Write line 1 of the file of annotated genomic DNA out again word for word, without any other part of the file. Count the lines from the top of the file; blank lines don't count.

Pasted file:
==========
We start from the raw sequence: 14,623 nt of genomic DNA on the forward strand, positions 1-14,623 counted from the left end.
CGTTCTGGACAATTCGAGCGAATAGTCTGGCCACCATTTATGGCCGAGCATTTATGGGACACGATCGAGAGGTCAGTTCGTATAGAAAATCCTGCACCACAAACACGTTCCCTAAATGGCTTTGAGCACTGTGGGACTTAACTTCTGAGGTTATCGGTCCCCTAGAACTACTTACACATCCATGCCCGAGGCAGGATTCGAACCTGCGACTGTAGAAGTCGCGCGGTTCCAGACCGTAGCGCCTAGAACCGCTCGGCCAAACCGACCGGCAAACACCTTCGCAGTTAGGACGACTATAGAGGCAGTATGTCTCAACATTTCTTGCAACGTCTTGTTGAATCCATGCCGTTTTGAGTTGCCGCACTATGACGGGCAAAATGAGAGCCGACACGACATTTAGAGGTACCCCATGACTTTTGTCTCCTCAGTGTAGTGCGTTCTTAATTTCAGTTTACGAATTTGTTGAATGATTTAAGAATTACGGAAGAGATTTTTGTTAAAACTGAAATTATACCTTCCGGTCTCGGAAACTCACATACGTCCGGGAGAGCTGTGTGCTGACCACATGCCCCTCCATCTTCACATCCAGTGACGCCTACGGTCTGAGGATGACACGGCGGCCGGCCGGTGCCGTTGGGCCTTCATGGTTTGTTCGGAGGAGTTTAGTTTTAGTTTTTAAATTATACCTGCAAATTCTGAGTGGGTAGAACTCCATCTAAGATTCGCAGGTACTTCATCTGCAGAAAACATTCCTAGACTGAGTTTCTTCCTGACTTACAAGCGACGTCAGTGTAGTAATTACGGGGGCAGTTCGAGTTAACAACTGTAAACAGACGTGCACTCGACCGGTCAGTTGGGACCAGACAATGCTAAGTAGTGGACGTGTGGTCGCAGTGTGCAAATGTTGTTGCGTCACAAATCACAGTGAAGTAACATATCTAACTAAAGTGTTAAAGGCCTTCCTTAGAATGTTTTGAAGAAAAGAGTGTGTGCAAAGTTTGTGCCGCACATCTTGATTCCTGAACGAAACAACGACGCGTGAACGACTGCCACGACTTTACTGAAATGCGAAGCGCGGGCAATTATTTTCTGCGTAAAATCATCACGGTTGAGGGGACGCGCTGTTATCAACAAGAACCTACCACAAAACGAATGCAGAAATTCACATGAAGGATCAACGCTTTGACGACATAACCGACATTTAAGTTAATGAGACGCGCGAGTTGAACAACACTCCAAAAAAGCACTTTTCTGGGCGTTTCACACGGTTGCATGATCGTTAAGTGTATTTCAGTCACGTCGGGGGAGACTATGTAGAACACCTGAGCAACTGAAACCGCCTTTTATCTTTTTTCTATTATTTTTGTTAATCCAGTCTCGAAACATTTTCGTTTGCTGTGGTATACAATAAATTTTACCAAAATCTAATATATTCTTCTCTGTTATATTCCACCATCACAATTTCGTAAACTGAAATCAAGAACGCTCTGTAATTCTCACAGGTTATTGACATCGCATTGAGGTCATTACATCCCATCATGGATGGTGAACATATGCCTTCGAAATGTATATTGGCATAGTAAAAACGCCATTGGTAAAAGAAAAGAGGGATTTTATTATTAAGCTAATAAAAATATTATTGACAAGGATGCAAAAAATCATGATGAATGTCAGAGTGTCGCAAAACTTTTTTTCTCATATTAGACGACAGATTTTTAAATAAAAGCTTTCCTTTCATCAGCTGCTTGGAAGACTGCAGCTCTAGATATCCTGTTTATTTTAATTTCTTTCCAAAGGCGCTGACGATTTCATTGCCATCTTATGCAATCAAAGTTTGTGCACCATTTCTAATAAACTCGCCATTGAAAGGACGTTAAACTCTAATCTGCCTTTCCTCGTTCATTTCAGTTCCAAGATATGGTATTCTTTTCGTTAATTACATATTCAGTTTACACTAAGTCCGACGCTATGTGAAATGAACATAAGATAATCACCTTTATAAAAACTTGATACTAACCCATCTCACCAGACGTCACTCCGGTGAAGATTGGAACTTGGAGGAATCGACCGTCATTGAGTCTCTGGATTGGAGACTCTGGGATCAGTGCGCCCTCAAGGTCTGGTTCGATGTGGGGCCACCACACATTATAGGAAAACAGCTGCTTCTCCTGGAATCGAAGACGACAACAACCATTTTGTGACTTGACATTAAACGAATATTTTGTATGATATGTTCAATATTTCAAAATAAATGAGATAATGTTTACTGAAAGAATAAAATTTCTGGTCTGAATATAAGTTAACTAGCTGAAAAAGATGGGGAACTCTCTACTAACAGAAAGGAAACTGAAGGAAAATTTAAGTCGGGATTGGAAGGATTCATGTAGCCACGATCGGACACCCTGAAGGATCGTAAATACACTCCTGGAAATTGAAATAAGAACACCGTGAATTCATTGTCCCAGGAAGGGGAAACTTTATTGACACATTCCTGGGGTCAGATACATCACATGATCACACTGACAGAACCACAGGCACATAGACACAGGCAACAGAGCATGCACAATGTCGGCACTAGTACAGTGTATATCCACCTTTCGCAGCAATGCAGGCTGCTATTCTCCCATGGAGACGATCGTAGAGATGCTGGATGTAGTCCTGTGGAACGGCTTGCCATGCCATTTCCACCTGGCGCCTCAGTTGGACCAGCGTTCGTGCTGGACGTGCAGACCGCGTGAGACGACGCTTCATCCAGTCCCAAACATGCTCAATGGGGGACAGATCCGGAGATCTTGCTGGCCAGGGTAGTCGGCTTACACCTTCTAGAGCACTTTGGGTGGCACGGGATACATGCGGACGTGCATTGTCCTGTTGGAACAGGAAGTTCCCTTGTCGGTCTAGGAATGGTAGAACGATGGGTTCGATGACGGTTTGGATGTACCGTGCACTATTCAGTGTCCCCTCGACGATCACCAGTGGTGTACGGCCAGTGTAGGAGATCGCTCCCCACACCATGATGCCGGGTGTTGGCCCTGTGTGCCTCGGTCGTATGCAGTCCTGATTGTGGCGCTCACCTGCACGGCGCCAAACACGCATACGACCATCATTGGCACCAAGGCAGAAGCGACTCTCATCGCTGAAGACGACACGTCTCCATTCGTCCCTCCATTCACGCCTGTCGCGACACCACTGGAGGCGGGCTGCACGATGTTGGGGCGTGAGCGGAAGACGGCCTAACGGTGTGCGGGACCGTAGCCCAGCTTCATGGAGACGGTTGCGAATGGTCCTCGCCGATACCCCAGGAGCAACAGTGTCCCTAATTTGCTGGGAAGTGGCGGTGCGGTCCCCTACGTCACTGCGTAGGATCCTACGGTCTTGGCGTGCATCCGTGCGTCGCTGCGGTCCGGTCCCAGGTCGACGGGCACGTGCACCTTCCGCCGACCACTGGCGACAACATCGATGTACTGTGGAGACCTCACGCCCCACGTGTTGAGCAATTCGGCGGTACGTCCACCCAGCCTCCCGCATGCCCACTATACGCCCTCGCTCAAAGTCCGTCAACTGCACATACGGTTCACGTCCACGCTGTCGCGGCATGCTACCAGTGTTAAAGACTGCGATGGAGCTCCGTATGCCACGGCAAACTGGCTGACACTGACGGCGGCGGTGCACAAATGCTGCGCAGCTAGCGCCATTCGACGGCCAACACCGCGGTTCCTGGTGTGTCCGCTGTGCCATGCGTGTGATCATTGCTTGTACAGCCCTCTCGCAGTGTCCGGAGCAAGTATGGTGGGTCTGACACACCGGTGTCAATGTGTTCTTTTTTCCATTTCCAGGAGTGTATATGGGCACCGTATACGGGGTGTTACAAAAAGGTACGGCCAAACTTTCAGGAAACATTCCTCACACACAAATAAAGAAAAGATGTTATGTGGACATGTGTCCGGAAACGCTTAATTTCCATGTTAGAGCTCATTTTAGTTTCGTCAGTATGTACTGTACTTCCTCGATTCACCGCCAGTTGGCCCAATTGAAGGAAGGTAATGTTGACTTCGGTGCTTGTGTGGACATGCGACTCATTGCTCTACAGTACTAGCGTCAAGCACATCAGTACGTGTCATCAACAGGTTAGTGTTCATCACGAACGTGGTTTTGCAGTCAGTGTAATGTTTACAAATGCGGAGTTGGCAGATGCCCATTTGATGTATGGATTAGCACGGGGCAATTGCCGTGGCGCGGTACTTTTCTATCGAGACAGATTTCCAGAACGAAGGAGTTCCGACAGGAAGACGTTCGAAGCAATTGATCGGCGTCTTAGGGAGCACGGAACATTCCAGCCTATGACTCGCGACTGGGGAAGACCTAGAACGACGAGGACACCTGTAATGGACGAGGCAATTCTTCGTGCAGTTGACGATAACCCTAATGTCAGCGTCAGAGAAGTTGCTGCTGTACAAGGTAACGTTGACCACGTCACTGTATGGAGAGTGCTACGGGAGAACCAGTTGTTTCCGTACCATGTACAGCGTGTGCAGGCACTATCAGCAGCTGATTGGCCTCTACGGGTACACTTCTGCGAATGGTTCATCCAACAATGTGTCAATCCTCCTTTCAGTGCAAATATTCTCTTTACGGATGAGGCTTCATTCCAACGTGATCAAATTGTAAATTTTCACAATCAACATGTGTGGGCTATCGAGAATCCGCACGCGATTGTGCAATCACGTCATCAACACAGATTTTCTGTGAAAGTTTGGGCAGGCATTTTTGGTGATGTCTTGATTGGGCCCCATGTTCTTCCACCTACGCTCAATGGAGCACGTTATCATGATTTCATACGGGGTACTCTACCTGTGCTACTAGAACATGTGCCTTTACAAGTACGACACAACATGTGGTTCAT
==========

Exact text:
We start from the raw sequence: 14,623 nt of genomic DNA on the forward strand, positions 1-14,623 counted from the left end.